New Report: Thinking Beyond the Market: Innovative Housing Examples Based on People, Not Profit

By Brian Doucet, Emma McDougall, Matthew Jay

Housing is both a human right and a speculative commodity from which to extract wealth. Therein lies the crux of the housing problem. Until we fully reconcile these contradictory roles that housing plays, we will be in a perpetual state of crisis. This report articulates why we cannot simply build our way out of this problem and why thinking beyond the market is necessary. This does not mean eliminating the market entirely. Instead, thinking beyond the market can come in a variety of ways: 

  • building new housing without the market (public land is central to this approach) 
  • building new housing by shaping, or regulating the market (rules and regulations that ensure some of what private developers build is affordable to communities who need it. Inclusionary zoning policies are one approach to this)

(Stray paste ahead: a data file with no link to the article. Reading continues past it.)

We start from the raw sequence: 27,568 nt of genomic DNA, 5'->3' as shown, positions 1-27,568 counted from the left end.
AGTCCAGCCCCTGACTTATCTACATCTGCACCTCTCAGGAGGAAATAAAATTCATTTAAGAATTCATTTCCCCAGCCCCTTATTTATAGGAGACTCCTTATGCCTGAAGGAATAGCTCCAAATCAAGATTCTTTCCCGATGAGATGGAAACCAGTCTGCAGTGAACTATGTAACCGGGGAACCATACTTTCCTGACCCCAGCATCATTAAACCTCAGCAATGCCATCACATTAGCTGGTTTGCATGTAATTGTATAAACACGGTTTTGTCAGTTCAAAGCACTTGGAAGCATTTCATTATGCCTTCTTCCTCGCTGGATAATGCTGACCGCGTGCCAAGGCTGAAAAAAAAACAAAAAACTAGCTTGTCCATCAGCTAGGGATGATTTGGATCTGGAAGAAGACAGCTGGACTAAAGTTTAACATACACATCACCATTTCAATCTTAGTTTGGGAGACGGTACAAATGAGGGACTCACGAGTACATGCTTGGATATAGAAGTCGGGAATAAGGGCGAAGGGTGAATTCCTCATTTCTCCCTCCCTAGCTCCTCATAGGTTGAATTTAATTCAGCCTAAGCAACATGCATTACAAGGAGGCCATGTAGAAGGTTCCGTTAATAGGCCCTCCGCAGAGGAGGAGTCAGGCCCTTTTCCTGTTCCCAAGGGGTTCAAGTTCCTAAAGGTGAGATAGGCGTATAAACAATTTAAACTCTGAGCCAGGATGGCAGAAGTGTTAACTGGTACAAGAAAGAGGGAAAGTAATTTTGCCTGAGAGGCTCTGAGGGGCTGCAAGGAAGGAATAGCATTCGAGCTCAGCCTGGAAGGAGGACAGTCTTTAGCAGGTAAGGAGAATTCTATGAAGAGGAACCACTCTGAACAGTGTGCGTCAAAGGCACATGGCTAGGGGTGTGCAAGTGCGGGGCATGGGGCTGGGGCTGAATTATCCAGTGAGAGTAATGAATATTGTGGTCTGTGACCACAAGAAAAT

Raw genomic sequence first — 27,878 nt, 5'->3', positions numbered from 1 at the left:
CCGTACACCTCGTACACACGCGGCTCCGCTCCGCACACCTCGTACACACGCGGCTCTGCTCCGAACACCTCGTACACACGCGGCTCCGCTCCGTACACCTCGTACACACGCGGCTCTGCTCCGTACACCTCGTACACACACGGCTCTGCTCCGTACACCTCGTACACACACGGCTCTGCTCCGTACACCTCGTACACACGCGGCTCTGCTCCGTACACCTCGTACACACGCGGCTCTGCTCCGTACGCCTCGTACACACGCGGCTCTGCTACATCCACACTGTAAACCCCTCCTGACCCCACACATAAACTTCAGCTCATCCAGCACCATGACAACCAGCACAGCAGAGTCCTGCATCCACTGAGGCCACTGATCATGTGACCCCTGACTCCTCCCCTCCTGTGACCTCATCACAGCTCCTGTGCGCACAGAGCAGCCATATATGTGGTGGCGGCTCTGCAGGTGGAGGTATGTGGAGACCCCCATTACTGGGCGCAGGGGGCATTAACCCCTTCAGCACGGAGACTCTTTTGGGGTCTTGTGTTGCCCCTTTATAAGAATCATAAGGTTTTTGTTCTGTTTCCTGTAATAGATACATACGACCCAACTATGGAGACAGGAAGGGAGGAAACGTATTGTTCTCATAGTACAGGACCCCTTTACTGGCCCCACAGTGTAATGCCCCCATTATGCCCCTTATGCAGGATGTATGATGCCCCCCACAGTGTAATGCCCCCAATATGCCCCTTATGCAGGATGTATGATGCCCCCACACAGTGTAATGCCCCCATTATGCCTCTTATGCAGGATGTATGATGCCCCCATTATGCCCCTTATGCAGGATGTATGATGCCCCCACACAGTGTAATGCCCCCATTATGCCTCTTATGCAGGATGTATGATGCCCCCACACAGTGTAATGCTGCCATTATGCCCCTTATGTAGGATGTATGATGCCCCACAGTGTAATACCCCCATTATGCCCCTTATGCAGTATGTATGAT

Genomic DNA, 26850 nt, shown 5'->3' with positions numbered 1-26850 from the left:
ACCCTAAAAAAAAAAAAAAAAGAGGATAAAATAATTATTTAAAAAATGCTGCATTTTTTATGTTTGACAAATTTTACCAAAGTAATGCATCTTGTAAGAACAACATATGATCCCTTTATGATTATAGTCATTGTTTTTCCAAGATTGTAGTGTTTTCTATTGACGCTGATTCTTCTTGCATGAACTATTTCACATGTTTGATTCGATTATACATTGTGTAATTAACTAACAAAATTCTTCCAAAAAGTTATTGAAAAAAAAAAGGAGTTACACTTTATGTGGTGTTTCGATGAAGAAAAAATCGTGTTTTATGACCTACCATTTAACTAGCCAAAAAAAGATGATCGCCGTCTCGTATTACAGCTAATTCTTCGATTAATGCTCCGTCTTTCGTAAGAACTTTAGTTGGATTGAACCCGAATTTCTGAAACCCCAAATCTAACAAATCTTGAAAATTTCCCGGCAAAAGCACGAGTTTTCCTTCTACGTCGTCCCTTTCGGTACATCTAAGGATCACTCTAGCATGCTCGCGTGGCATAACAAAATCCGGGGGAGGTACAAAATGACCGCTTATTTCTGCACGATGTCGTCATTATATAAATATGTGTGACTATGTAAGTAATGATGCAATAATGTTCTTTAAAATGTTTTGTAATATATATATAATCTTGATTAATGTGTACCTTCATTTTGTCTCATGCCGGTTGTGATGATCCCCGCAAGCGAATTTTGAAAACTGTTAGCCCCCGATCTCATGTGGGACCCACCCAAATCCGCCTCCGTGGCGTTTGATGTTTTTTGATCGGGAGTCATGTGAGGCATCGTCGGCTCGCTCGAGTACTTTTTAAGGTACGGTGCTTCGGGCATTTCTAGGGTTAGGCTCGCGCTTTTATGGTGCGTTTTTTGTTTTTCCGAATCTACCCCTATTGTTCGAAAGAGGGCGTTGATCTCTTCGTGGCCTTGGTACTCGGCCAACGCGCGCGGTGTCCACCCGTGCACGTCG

• preserving and protecting existing housing stock without the market (this often involves decommodifying existing housing, through acquisition by government or non-profits) 
  • preserving and protecting existing housing stock by shaping, or regulating the market (this requires strong rules around rent control and tenant protections which are more about finding the right political vision than the biggest budget) 

This report outlines a number of key examples of policies, programs and projects that are already doing all of these things. They are often small, or confined to one community. But they all help to shift the housing pendulum away from speculation and towards housing as a human right. The report is not meant to be an exhaustive look at every project, nor does it always focus on the biggest examples. Instead, it is a collection of approaches that operate differently than conventional, profit-driven housing developments

This research is funded in part by the Hamilton Community Foundation, Social Sciences and Humanities Research Council, and the Canada Research Chairs program.

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